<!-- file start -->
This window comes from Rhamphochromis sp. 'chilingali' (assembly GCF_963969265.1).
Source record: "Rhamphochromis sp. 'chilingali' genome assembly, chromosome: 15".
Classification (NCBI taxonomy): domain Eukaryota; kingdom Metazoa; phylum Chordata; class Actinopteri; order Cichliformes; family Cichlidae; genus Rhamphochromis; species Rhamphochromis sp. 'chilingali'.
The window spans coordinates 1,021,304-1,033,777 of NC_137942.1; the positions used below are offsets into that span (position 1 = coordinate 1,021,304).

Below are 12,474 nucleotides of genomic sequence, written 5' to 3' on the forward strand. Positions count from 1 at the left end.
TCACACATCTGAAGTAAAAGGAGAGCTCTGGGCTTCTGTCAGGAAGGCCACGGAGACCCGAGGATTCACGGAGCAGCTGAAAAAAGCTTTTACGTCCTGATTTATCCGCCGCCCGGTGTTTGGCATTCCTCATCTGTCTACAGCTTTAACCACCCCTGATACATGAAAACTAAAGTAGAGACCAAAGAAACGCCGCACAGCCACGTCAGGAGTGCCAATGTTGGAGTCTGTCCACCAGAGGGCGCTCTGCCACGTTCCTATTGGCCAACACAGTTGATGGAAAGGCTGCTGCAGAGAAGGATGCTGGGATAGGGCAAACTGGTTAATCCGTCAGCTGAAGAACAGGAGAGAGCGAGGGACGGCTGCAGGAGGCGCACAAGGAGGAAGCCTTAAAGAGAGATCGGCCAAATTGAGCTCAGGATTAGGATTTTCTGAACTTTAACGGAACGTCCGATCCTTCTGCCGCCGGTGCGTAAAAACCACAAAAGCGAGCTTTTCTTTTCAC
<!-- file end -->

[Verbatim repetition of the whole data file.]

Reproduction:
This window comes from Rhamphochromis sp. 'chilingali' (assembly GCF_963969265.1).
Source record: "Rhamphochromis sp. 'chilingali' genome assembly, chromosome: 15".
Classification (NCBI taxonomy): domain Eukaryota; kingdom Metazoa; phylum Chordata; class Actinopteri; order Cichliformes; family Cichlidae; genus Rhamphochromis; species Rhamphochromis sp. 'chilingali'.
The window spans coordinates 1,021,304-1,033,777 of NC_137942.1; the positions used below are offsets into that span (position 1 = coordinate 1,021,304).

Below are 12,474 nucleotides of genomic sequence, written 5' to 3' on the forward strand. Positions count from 1 at the left end.
TCACACATCTGAAGTAAAAGGAGAGCTCTGGGCTTCTGTCAGGAAGGCCACGGAGACCCGAGGATTCACGGAGCAGCTGAAAAAAGCTTTTACGTCCTGATTTATCCGCCGCCCGGTGTTTGGCATTCCTCATCTGTCTACAGCTTTAACCACCCCTGATACATGAAAACTAAAGTAGAGACCAAAGAAACGCCGCACAGCCACGTCAGGAGTGCCAATGTTGGAGTCTGTCCACCAGAGGGCGCTCTGCCACGTTCCTATTGGCCAACACAGTTGATGGAAAGGCTGCTGCAGAGAAGGATGCTGGGATAGGGCAAACTGGTTAATCCGTCAGCTGAAGAACAGGAGAGAGCGAGGGACGGCTGCAGGAGGCGCACAAGGAGGAAGCCTTAAAGAGAGATCGGCCAAATTGAGCTCAGGATTAGGATTTTCTGAACTTTAACGGAACGTCCGATCCTTCTGCCGCCGGTGCGTAAAAACCACAAAAGCGAGCTTTTCTTTTCAC